Hazmat spill in Summit County closes I-70 for more than 6 hours
Ryan Summerlin May 30, 2012
SILVERTHORNE, Colorado – Eight bags of hydrated lime powder that toppled off the back of a semi-truck Wednesday morning caused eastbound I-70 to close for clean-up for six-and-a-half hours.
Eastbound lanes were closed from Vail to Silverthorne until 5:30 p.m. Wednesday after highway traffic began to gridlock in Frisco.
The highway was coated in lime when a flatbed truck dropped several bags of the powder at mile marker 204 on the hill between Frisco and Silverthorne. Lime is a corrosive chemical that can cause burns to the skin and eyes as well as lungs and respiratory passages if inhaled.
Clean-up efforts were delayed as local emergency responders waited for a Colorado State Patrol hazmat team to arrive from another incident in Weld County.
It was still unclear Wednesday afternoon whether the spill could impact the Blue River, emergency officials said.
“We’re about a half mile away from the Blue River,” Lake Dillon Fire-Rescue spokesman Steve Lipsher said Wednesday. “The Colorado State Patrol is sending a hazmat team up to help us evaluate the risk and figure out the likelihood of this reaching the river in any concentration great enough to endanger the … fishery.”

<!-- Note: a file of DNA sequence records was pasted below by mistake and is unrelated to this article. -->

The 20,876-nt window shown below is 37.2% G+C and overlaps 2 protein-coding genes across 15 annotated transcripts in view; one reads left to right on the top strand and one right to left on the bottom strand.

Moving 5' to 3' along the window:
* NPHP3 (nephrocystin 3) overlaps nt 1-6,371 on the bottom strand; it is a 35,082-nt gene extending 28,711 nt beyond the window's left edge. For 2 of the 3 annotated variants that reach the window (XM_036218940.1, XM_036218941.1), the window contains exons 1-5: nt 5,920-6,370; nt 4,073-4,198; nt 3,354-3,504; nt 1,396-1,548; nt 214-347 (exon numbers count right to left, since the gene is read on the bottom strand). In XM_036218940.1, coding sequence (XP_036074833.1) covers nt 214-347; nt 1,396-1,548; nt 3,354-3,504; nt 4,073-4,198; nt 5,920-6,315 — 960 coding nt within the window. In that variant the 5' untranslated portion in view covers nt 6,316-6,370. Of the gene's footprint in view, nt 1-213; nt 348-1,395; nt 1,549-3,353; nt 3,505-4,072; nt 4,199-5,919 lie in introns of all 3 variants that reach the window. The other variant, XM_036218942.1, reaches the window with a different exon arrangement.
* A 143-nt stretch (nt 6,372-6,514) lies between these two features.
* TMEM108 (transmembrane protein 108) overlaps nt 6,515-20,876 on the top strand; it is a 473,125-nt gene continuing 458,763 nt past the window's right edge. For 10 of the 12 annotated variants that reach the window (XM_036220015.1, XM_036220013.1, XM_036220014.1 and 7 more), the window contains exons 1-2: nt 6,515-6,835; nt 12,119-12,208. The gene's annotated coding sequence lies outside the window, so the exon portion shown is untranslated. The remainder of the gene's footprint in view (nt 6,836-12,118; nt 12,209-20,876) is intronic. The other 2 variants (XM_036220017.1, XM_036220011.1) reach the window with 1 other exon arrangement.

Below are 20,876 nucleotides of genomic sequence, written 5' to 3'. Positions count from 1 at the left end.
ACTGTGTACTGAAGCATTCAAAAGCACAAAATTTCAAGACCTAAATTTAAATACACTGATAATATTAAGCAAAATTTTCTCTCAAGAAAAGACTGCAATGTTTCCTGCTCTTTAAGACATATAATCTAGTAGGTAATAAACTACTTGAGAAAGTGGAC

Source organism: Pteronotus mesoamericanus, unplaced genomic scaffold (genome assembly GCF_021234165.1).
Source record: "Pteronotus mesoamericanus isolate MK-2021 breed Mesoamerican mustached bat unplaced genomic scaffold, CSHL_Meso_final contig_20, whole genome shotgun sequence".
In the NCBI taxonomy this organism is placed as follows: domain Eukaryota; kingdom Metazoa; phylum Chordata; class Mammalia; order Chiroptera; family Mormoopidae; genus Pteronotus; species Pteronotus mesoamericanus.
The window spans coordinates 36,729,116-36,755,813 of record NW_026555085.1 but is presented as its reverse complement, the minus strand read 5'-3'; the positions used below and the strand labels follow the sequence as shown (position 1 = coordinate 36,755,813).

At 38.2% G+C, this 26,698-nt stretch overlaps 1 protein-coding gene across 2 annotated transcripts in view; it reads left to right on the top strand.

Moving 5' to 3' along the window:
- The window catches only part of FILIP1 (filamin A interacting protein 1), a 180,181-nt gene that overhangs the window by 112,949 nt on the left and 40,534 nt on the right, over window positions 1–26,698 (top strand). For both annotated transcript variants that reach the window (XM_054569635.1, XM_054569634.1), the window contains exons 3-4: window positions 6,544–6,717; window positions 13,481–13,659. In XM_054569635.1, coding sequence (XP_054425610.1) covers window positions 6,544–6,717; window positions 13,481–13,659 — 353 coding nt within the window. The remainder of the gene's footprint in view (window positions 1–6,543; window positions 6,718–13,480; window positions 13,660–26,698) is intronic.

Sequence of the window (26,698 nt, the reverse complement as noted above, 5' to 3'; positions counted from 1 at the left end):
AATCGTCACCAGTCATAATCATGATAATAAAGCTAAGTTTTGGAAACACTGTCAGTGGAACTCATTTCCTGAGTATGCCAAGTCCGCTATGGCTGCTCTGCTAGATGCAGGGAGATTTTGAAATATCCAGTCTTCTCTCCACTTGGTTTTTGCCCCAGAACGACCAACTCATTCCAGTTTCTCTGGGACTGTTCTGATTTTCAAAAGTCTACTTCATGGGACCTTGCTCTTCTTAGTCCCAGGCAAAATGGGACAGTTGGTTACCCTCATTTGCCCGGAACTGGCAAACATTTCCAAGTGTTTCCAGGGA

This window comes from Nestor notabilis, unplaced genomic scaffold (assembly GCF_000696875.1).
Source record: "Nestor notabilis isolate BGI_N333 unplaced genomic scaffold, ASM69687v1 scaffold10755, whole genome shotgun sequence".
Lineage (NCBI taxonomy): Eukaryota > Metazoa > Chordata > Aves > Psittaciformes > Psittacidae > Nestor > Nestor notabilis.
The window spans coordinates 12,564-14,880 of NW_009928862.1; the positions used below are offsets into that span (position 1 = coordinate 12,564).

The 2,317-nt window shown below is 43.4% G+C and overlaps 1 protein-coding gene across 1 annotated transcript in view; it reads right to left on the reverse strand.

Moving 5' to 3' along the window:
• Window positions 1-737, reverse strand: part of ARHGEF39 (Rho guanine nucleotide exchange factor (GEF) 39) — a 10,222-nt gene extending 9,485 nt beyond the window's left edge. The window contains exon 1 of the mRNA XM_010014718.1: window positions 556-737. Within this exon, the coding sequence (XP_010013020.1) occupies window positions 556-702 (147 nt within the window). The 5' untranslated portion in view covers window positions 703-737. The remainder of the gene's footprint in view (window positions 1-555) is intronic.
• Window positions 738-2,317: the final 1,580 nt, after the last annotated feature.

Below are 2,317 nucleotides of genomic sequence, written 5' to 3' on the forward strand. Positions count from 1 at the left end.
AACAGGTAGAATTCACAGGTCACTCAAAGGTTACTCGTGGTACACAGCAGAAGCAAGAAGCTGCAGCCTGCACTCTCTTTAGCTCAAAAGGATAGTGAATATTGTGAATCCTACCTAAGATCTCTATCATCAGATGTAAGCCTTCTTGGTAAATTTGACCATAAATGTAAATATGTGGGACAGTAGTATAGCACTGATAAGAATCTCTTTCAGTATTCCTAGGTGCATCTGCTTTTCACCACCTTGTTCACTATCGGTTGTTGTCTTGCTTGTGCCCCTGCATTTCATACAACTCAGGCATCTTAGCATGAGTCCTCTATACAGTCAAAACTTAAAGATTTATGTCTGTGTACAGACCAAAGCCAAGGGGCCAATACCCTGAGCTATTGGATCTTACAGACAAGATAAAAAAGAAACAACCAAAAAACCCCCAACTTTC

The spill was not considered to be a public health risk, according to Lipsher.
Lake Dillon, Copper Mountain Fire Department and Red, White and Blue Fire teams responded to the scene first and began sweeping up as much of the chemical as possible in full hazmat gear.
The spill was not caused by any kind of accident, and no serious injuries were reported, officials said.
“There’s no crash,” State Patrol spokesman Joshua Lewis said Wednesday. “We’re not investigating anything like that.”
The driver pulled off at the Silverthorne exit when he noticed the spill, began to attempt to clean it up and suffered minor injuries from exposure to the chemical. He refused medical treatment, according to Lipsher.
A 65-year-old man who was a bystander to the spill was treated for lime exposure at Summit Medical Center and was released, a hospital spokesperson said.